During my pregnancy I was feeling anxious about what my post partum period would be like this time around. I was feeling confident and prepared for this birth but I was worried - not only about how I would manage post-partum, but I was also worried that my anxiety about the post partum period could impact my birth experience. So, I decided to practice what I preach (in my Counselling practice, I support women to prepare for birth & post-partum), and I sought out therapy for myself to process my concerns. After working through my anxiety with my therapist, I felt much more prepared. I realized that despite how hard it is to ask for help, getting support so that I could rest during the weeks following this birth was more important than anything. I made it clear to my husband how important this was and he supported this plan by arranging to have the first 3 weeks off of work - despite this being “frowned upon” amongst the men in his industry. I also arranged with my mother to have her come help out for the first week, and spoke with friends to make sure I had back up. Since then, there have been plenty of ups and downs, but I had a wonderful first 3 weeks as I rested and allowed my body to heal while my husband, my three year old and I adjusted to life with our new addition. I am so grateful that I pushed through my discomfort and vulnerability in asking for help and so grateful for the help that I received. The “fourth trimester” is real, and rest and support go a long way in the first weeks and months after birthing.

What is most important to you when you think about creating a positive birth and post-partum experience for yourself? What helped you the most to feel in control and empowered in your births in the past?

I hold Birth Preparation Workshops regularly and love supporting women to create positive and empowering birth experiences! (Online support offered over video calls for people not local to Calgary area). For info on my upcoming dates, go to: Private Workshops also available.


My Summer of Prodromal Labour

“Prodromal labor is a type of labor that happens prior to the onset of full active labor...the contractions are real but they start and stop. So basically, it is real labor in terms of pain, contractions, and regularity but it comes and goes.” (Source:

This past summer, I gave birth to my second baby....after 6 long, exhausting, unbearable weeks of prodromal labour.

I was exhausted from not sleeping; and coffee barely helped me make it thorough each day with my increasingly energetic toddler. My mood and patience were low. I stopped making plans, thinking I would just have to cancel because surely baby was coming at any moment.

prodromal labour.jpg

Then somehow, when I reached 40 weeks, I was able to let go. I started making plans again and just accepted that sleepless nights with strong contractions were just a part of my life for the time being. I convinced myself so well that baby wouldn’t be coming anytime soon, that when it was finally happening, I barely believed it.... FULL BIRTH STORY COMING SOON!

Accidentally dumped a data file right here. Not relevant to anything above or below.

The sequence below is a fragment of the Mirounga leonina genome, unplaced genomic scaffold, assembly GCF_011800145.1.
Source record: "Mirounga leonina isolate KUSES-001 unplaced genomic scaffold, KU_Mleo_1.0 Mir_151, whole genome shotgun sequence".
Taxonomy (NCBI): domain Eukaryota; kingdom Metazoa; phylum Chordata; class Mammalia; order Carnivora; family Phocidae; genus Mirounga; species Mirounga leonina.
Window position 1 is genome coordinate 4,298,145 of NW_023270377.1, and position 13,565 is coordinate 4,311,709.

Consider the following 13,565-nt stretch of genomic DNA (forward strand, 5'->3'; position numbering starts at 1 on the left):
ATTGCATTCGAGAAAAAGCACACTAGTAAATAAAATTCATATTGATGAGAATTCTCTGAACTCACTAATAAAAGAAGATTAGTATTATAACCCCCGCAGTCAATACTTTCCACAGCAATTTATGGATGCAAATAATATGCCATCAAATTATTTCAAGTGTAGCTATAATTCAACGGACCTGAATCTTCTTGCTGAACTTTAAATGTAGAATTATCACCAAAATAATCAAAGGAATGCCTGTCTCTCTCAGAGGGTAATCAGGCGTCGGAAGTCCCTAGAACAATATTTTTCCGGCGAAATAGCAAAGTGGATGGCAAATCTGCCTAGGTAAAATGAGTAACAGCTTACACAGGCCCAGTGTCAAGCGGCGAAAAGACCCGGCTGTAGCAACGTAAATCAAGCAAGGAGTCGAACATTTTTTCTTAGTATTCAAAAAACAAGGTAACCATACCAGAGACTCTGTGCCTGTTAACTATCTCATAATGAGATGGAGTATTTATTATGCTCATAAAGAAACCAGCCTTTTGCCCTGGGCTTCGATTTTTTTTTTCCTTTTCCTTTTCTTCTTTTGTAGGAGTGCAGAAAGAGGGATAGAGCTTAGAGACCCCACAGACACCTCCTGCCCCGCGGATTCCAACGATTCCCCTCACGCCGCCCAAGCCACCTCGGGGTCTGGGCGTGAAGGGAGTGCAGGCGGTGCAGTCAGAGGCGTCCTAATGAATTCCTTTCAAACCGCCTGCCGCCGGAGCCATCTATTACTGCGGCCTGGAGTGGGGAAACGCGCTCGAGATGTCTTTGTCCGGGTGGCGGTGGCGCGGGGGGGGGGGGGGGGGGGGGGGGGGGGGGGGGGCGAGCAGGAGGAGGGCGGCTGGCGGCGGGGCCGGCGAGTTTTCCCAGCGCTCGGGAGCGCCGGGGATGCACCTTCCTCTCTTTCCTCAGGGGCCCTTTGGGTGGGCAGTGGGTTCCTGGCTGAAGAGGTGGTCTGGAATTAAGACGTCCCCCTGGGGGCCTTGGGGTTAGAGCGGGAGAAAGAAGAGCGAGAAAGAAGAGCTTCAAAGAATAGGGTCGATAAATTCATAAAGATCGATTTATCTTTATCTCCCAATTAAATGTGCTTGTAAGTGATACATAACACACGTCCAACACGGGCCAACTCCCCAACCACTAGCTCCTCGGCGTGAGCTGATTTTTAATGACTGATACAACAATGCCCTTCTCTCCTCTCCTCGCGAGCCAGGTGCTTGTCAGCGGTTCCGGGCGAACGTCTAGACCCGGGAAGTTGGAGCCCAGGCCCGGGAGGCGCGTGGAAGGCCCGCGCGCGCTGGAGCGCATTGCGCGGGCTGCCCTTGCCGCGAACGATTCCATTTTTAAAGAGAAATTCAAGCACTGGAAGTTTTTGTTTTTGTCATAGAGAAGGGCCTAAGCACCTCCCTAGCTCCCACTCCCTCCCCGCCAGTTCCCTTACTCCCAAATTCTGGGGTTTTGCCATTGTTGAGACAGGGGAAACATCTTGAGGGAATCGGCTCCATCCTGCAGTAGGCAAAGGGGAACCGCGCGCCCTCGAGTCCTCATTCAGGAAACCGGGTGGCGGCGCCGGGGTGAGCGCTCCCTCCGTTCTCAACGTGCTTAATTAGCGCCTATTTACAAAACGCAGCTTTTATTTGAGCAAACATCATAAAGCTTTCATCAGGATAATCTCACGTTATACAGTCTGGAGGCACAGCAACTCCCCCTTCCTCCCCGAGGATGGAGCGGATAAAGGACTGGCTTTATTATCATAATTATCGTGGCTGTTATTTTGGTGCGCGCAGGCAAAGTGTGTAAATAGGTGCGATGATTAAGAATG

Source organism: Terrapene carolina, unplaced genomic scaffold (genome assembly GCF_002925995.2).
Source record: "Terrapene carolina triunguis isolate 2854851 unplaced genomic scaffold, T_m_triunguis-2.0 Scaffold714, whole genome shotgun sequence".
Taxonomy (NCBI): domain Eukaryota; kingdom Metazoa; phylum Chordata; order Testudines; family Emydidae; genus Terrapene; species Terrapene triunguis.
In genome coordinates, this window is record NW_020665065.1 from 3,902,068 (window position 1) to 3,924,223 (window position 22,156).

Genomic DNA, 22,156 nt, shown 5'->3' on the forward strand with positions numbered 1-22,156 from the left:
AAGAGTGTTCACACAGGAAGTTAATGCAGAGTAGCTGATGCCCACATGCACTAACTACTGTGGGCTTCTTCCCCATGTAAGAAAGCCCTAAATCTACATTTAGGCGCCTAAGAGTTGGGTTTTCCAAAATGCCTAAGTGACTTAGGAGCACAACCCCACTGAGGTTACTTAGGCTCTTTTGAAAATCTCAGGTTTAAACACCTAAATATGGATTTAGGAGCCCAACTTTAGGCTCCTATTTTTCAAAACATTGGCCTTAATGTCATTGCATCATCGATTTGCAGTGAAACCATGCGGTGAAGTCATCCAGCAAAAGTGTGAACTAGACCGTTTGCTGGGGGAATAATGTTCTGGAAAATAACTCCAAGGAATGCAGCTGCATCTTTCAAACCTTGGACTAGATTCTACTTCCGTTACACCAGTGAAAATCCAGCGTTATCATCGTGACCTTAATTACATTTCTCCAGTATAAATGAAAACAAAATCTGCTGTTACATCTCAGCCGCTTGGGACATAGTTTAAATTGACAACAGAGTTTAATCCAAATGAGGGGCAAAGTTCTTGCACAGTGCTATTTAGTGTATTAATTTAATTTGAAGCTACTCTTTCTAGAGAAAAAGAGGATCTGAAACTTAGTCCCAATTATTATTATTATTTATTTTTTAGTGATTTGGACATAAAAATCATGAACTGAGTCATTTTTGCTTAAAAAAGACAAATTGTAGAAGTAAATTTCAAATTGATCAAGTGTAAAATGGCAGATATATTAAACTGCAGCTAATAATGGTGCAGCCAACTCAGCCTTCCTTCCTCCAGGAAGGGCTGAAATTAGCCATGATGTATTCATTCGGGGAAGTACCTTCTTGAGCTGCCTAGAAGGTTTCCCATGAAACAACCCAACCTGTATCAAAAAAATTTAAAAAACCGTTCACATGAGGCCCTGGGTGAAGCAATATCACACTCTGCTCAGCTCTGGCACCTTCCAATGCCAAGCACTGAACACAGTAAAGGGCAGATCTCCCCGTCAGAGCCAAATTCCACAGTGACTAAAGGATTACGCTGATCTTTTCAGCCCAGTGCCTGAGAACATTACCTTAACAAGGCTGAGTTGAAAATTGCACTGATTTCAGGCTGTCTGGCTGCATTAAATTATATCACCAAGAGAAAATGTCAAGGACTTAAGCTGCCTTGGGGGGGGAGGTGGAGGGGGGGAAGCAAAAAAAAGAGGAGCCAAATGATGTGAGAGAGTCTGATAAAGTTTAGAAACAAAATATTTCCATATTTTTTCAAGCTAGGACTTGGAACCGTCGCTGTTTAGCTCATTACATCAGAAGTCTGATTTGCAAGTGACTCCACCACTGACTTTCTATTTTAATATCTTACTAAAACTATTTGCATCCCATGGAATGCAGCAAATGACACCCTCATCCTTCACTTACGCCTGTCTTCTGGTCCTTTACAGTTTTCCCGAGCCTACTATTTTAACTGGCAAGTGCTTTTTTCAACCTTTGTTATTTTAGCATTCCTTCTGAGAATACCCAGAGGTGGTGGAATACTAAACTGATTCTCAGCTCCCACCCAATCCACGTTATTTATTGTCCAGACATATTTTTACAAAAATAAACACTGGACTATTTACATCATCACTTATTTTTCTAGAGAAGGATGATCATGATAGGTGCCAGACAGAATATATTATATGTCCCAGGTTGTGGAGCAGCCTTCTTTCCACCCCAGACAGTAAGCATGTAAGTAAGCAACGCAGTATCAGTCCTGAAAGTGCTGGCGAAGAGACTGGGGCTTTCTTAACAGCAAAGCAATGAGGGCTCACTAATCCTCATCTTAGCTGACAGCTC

Pictured: Myself, my sister Jessica (Birth Takes a Village), my oldest son, and my dog during one of her false-alarm trips to Calgary this summer! We thought I was in labour so she hurried over to attend my birth but when my labour stopped ... we headed to Banff to go hiking! Thanks to my sister Jessica for #toddlerwearing and thank goodness for #bellywrapping which got me through that hike!

Don’t get me wrong, the prodromal labour was TOUGH, but I did have lots of good times along the way! On the bright side of all the false alarms... we scored a lot of quality sister time!

Check back on my blog soon for my full birth story.

How Did I Get Here? (A Tribute to My Birth Doula)

Jessica, myself and my son a few hours after his birth. 

Jessica, myself and my son a few hours after his birth. 

In less than one week, my first born will be TWO! I've been reflecting on my journey of motherhood a lot lately, and my attention keeps going to the pregnancy and birth of my son, which was the mark of many significant changes for me in my life. 

The process of trying to conceive, being pregnant, birthing, and mothering have all been life changing for me. Not only have all of these monumental life events shifted me personally, but also professionally. These events are what ultimately led me to my current role supporting women in these life stages in my counselling practice.

Almost exactly 2 years ago, my sister Jessica (who is a birth doula/childbirth educator/doula trainer from Birth Takes a Village in Vancouver) flew to Calgary to support my husband and I during the birth of our son; and she also hosted an amazing blessingway/mothers blessing for me a few weeks before my birth to help me get prepared.

Jessica is knows everything there is to know about creating empowering birth experiences for women and their families! I have learned so much from her about birth and supporting women over the years, and I continually get support from her in my own mothering journey and also I consult with her on a regular basis to help me in providing the best support for the clients I see in my counselling practice (I also often quote her on social media and in my blogs 😉).

Jessica and my son this summer (2017)

Jessica and my son this summer (2017)